Table 2 indicate overuse and misuse
of colors in dashboards create distractions and thus viewers’ cognitive
overload. Second, the areas affected
by overuse and misuse of colors attract
viewers’ attention and delay performance of a task. Although such distraction increases a viewer’s cognitive load,
that increase is not great enough to affect task performance. It can be argued
viewers engaged in System 2 processing, ensuring task performance is not
affected. Third, use of colors affects
the decision-making process when using dashboards. The first fixation times
(in Table 3) and the fixation sequence
analysis (in Figure 5) indicate color
variations in dashboards affect viewers’ decision-making processes. Finally, the decision performance is not
negatively affected in all groups (see
the cells in Table 4).
Specific suggestions can thus be
made to dashboard developers concerning use of colors in business dashboards. Although cognitive overload
does not necessarily affect a decision
maker’s performance, overload is undesirable. A practical implication is
dashboard developers should avoid the
indiscriminate use of colors in business
dashboards. Using the concepts of task-relevant and task non-relevant areas,
they need to think in advance about how
a dashboard will be used. They should
first identify the task-relevant and task
non-relevant areas of the dashboard for
possible decision-making tasks. Note
these areas could change based on tasks
users intend to perform with the dashboards. Following such identification,
dashboard developers should avoid
highlighting task non-relevant areas, as
doing so causes distraction. Instead, the
task-relevant areas should be highlighted to attract viewers’ attention. Figure 6
reflects the effect of highlighting task-relevant (blue) and task non-relevant
(brown) areas. If a task relates to decision making with small markets, then
areas related to small markets are task
relevant. This example shows highlighting specific areas of visualization can
This research shows dashboards
with misuse and overuse of colors do not
lead to poorer decision performance but
rather decision makers using such dash-
boards taking longer to make a decision.
One notable practical finding is organi-
zations do not need to redevelop their
dashboards unless the cost of redevel-
opment is less than the cost of the extra
decision time. It is likely existing dash-
boards do not need to be altered, though
new dashboard development should
avoid overuse and misuse of colors.
These results also apply to the use
of colors in dashboards. Bar charts are
used more frequently in dashboards
than in any other aspect of information visualization.
12 Dashboards are designed for users to see how various indicators are performing15 and are thus
used primarily to identify trends and
patterns for decision making.
3 Here, bar
charts within dashboards were used to
identify patterns. Future studies can investigate the effect of colors on new generations of complex dashboards (such
as those providing interactivity through
a drill-down feature) and on ways to
measure task performance (such as
1. Brath, R. and Peters, M. Dashboard design: Why design
is important. DM Direct Newsletter (Oct. 2004).
2. Few, S. Dashboard confusion. Information Week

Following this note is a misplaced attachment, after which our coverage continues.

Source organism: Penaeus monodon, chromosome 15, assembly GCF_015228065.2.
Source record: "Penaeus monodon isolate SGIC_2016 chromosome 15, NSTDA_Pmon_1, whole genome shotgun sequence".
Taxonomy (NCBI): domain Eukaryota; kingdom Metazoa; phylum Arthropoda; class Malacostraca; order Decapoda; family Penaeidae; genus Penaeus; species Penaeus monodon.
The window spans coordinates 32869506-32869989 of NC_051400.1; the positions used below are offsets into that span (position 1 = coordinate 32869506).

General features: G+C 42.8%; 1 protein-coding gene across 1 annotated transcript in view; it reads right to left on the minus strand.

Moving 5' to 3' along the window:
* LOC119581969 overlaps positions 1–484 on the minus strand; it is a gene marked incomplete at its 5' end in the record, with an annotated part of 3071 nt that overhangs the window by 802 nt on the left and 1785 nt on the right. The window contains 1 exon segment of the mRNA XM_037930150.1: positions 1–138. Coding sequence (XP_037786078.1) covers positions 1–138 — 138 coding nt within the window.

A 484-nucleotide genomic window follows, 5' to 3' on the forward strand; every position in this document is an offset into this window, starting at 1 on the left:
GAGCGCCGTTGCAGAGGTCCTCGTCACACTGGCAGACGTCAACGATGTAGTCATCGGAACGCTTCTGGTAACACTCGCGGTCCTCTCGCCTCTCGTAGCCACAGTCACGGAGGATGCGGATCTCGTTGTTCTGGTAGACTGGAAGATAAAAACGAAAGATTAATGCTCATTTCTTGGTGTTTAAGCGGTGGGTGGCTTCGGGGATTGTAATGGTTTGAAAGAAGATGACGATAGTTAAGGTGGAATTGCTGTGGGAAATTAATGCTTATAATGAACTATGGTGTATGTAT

3. Few, S. Information Dashboard Design: Displaying
Data for At-A-Glance Monitoring. Analytics Press,
Burlingame, CA, 2012.
4. Goldstein, E.B. Sensation and Perception. Thomson
5. Hegarty, M., Canham, M., and Fabrikant, S. Thinking
about the weather: How display salience and knowledge
affect performance in a graphic inference task. Journal
of Experimental Psychology 36, 1 (2010), 37–53.
6. Jacob, R.J.K. and Karn, K.S. Eye tracking in human-computer interaction and usability research: Ready
to deliver the promises. Chapter 4 in The Mind’s Eye:
Cognitive and Applied Aspects of Eye Movement,
R. Radach, J. Hyona, and H. Deubel, Eds. Elsevier
Sciences, Oxford, U.K., 2003, 573–605.
7. Just, M.A. and Carpenter, P.A. Eye fixations and cognitive
processes. Cognitive Psychology 8, 1 (1976), 441–480.
8. Kahneman, D. Thinking, Fast and Slow. Farrar, Straus
and Giroux, New York, 2011.
9. Kosslyn, S.M. Graph Design for the Eye and Mind.
Oxford University Press, 2006.
10. Mayer, R.E. and Moreno, R. Nine ways to reduce
cognitive load in multimedia learning. Educational
Psychologist 38, 1 (2003), 43–52.
11. Murray, D. Tableau Your Data!: Fast and Easy Visual
Analysis with Tableau Software. John Wiley and Sons,
Inc., New York, 2013.
12. Peck, G. Tableau 8: The Official Guide. McGraw Hill
Education, New York, 2014.
13. Rayner, K. Eye movements in reading and information
processing: 20 years of research. Psychological
Bulletin 124, 3 (1998), 372–422.
14. Sharif, B. and Maletic, J. An eye-tracking study on the
effects of layout in understanding the role of design
patterns. In Proceedings of the IEEE International
Conference on Software Maintenance ( Timişoara,
Romania, Sept. 12–18). IEEE Press, 2010, 41–48.
15. Yigitbasioglu, O. and Velcu, O. A review of dashboards
in performance management: Implications for design
and research. International Journal of Accounting
Information Systems 13, 1 (2012), 41–59.
Palash Bera ( email@example.com) is an assistant professor
in the John Cook School of Business at Saint Louis
University, Saint Louis, MO.
© 2016 ACM 0001-0782/16/04 $15.00
is organizations do
unless the cost
is less than
the cost of the
extra decision time.